Long lines or training leashes tend to be a longer leash of at least 10ft or 3m in length with which you can typically train a dog to work at a distance.
Often referred to as long lines, long leashes, or long leads, the important thing about them is that they are longer than a regular leash, and can run to very long lengths – but it is good to note that the longer they are, the harder they are to handle.
There’s a lot of reasons that dog trainers, like myself, use long lines in lieu of short leads in training, but the main reason is management.
The Key Principle of Long-Line Training
I will often use it to help my pet owners prevent an undesired behaviour from happening (and undoing training efforts), and set their dog up to succeed by using this simple tool.
From teaching a recall, to proofing a sit, to give a reactive dog a little freedom for a decompression walk whilst going through behaviour adjustment training. Sometimes these lines are also used in tracking or mantrailing because they allow your dog to move more (when compared to a shorter leash) without you being glued to them, essentially.
That freedom is the main goal of a leash like this, and that freedom gives room for error, but error you can contain without it going too far off the rails and losing a lot of training along the way.
It’s something all dog owners should own, even if only to avoid the “It’s okay! He’s friendly!” incidents and work on a reliable recall instead!
When Should I Use A Long Training Line With My Dog?
Long lines are a surprisingly versatile tool and you’ll find more opportunities to use a long lead than just this list, but here are some great ways to use them and when not to use them too.
- Recall Training
- Counter surfing training
- Open Areas
- Proofing behaviours
- Reactive dogs
- Recovering dogs
- Dogs on rest
- Managing dog around visitors
- Beside roads
- Dogs playing
- People dense areas
- Tree dense areas
Why Would I Use A Long Line Instead Of Retractable Leads?
Great question. Retractable leashes are notorious in the industry for misuse and injury to people, dogs and even bystanders. Long lines are a safer choice, they’re also typically way stronger and offer more training options than a flexi-lead (which really don’t work for larger breeds like German shepherds or great danes etc. because of low weight limits!)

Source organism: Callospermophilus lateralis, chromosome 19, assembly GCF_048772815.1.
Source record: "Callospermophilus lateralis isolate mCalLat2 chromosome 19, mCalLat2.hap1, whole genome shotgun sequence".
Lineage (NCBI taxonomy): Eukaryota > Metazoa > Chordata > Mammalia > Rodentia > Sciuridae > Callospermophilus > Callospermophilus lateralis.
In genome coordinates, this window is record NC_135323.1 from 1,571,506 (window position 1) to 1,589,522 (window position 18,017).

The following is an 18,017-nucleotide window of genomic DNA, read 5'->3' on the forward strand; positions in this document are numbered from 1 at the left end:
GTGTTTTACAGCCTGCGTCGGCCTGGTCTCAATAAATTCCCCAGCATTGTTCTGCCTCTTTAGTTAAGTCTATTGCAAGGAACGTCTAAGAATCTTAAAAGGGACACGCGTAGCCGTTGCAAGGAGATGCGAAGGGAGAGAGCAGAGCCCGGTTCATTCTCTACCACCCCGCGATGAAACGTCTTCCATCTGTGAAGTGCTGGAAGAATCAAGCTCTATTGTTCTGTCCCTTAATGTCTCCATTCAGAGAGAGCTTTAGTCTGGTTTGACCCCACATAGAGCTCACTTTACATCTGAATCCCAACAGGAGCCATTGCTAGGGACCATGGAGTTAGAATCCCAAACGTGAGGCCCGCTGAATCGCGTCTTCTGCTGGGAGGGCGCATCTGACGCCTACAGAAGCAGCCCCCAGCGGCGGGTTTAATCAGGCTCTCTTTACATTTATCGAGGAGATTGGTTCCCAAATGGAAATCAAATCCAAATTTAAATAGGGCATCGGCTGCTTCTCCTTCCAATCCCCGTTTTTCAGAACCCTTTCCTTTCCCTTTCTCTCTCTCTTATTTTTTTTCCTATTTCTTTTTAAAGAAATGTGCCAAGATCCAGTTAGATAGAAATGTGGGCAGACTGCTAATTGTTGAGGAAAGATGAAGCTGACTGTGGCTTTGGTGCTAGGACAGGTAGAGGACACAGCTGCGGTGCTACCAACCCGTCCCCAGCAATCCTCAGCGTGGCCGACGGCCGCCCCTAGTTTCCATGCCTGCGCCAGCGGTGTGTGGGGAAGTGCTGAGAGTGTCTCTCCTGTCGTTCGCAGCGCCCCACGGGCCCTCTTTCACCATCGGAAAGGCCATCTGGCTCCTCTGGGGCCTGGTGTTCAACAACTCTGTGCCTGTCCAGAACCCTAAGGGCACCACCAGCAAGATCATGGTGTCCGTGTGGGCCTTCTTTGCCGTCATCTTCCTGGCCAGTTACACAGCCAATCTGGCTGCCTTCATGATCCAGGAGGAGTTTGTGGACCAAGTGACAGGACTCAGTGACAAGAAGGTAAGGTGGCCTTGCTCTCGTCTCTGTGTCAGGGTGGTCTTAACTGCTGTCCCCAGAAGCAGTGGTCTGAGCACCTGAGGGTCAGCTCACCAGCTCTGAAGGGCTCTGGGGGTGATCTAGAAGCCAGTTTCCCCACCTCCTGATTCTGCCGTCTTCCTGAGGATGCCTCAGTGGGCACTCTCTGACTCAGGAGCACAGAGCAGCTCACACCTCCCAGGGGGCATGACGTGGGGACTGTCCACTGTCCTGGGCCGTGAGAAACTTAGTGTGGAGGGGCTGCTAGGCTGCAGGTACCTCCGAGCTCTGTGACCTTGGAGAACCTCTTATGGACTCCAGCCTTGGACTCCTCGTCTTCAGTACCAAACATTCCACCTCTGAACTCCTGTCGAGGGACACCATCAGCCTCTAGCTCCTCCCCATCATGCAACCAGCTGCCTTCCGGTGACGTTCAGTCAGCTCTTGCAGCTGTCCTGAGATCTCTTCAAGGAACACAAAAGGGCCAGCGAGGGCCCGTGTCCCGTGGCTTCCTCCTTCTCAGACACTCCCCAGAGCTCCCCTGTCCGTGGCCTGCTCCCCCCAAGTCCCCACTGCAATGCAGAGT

- Less dangerous than retractable
- Awkward to handle
- Trip hazard
- Rope burn (depending)
What Long Line Is Best?
This is always down to personal preference. There is often a good choice of materials, but I will always be an advocate of biothane – and especially in preference to nylon webbing.
Why? Because Biothane is easy to clean, super easy to care for, less tangly and best? No rope burn! and when it comes to durable materials? Biothane is the winner. It collects no dirt, wipes down and is super strong too.
I’ve dealt with so many long lines where when you want your dog to stop suddenly you’re clinging to a rope that rips your palms apart and leaves you feeling really sorry for yourself.
They are more expensive than nylon dog training leashes, but they’re very much worth the investment.
Here are my fave long leads!
Note: large dogs will require wider straps of biothane.
- Biothane (Easy care)
- Wonderfully soft
- Extra grippy handle
- Length options
- Colour options
- Highly visible
- Width Options
- Biothane (easy care)
- Various lengths
- Various colours
- Brass hardware
- Easy wash
How Long Should I Go?
Well, I wish I could say X Foot dog leash is the best, but it entirely depends on you, what you’re using it for, what size dog you have and on you.
For insight, I actually have two long lines.
One I use for general sniff about and decompression walks (particularly with my hounds!) – this one is about 15 foot and much lighter and easy to handle. The other one I use for recall training with clients that’s 60ft, and very heavy.
So, if you have a small dog you might be more comfortable using a smaller, lighter line, like a 1/2 inch 15 ft line, but if you’ve got a bigger dog? Go for a bigger leash.
How Do I Use A Long Training Line Safely?
1 – Use A Harness
This is first and foremost!! A long line should always be used in conjunction with a harness.